You will not be able to find a definitive answer on whether you will be allowed back into the US, as it will depend on the exact circumstances, and the feeling of the immigration officer when you re-enter.
As your existing I-94 will expire whilst you are in Mexico, your re-entry will be treated as a new trip to the US. The amount of time you spent in Mexico will not be counted against your previous entry to the US - although it's likely you'll be asked to show proof of when you did leave the US so they can consider how long you were in the US on your previous entry.
The issue thus becomes one of re-entering the US after a previous extended stay. Based on what you've described, you'll have been in the US for at least 4.5 months, out for country for around 1.5 months, and are now looking to re-enter the US.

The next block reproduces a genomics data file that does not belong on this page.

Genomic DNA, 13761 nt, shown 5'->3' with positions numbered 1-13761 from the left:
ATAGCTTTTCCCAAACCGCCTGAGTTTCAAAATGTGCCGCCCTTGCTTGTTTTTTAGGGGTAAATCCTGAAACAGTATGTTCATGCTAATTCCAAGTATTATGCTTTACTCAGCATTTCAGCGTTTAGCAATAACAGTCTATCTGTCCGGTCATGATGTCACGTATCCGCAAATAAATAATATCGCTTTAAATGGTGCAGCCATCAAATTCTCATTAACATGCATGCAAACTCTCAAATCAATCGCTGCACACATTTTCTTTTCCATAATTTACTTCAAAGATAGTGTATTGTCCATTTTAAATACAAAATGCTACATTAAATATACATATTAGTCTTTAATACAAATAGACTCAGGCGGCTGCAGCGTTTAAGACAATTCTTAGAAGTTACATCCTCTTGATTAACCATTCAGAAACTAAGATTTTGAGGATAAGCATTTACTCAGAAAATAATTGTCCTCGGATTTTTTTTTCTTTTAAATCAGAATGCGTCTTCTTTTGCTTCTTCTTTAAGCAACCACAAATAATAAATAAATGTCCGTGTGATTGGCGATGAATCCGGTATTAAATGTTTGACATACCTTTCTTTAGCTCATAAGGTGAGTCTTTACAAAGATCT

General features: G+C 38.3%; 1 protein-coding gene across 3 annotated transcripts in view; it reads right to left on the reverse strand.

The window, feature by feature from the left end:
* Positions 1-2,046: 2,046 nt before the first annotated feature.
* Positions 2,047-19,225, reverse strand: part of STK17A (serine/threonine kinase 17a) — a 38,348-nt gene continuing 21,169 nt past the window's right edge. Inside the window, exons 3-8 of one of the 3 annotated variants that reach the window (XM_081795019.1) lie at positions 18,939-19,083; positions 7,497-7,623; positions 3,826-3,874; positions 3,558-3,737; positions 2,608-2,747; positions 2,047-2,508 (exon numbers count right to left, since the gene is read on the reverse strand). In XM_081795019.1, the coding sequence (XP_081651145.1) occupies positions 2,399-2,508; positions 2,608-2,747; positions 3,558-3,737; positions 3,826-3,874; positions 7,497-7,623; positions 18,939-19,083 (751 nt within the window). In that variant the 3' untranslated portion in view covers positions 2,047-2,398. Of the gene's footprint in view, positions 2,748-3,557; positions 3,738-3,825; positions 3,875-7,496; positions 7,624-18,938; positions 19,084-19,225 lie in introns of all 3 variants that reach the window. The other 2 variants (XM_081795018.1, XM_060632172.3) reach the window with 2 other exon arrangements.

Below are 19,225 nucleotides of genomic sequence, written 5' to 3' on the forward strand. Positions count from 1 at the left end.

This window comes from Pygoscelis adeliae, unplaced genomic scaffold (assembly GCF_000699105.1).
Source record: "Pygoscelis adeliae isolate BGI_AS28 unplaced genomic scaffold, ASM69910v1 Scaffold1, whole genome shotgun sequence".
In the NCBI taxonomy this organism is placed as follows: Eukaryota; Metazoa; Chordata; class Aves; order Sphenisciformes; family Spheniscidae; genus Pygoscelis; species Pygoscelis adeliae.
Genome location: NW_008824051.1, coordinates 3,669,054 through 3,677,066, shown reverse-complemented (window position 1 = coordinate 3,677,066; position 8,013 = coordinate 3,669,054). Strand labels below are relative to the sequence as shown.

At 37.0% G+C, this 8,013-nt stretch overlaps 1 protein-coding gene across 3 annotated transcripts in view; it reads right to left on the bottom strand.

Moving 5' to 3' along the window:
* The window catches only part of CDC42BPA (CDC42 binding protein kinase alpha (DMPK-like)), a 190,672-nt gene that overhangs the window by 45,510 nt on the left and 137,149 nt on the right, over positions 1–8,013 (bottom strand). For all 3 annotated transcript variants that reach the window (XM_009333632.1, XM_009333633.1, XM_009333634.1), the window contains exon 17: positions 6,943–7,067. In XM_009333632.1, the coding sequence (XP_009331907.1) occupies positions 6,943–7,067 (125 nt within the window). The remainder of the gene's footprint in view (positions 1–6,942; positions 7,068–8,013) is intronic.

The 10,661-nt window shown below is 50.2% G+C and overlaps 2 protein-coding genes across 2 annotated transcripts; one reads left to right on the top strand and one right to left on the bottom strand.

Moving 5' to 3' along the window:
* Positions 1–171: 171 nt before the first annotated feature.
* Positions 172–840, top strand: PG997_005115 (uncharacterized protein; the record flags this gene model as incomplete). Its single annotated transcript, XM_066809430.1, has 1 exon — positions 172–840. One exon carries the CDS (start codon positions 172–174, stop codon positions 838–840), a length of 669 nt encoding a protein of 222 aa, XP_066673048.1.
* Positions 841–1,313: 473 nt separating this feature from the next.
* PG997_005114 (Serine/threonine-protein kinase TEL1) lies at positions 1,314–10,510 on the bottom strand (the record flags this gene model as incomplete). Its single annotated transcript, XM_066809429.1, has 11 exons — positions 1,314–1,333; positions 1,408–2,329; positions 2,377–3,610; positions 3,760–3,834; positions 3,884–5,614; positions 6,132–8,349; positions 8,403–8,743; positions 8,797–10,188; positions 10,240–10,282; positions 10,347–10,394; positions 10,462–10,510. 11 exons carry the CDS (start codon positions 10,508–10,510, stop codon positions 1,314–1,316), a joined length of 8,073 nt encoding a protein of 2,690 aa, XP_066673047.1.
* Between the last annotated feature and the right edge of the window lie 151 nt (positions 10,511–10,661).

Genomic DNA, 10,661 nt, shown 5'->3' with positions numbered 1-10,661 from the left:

There is no formalized rule for how long you must stay out of the US between trips, however the border staff will want to have some indication that you are actually a bona fide tourist, and not "living" in the US. The general guideline they use for determining this is that you must spend as much time out of the US as you spent in it. Given you have spent much more time in the US than outside of it, it is very likely you will have issues when trying to re-enter.
If you are able to show plans to leave the US after a period of time (eg, airline tickets departing a month or so after you enter the US) then you will likely be admitted without issue. If instead you have no plans to leave, and thus the CBP staff believe you are attempting to reside in the US, then you may find that you are admitted with only a short stay allowed (ie, not the full 180 days you are expecting), or even not admitted at all.
However as I said above, this is all conjecture based on the vague facts you've provided. It's possible you'll be admitted for another 6 months without issue - however I would not consider that likely given what you've described.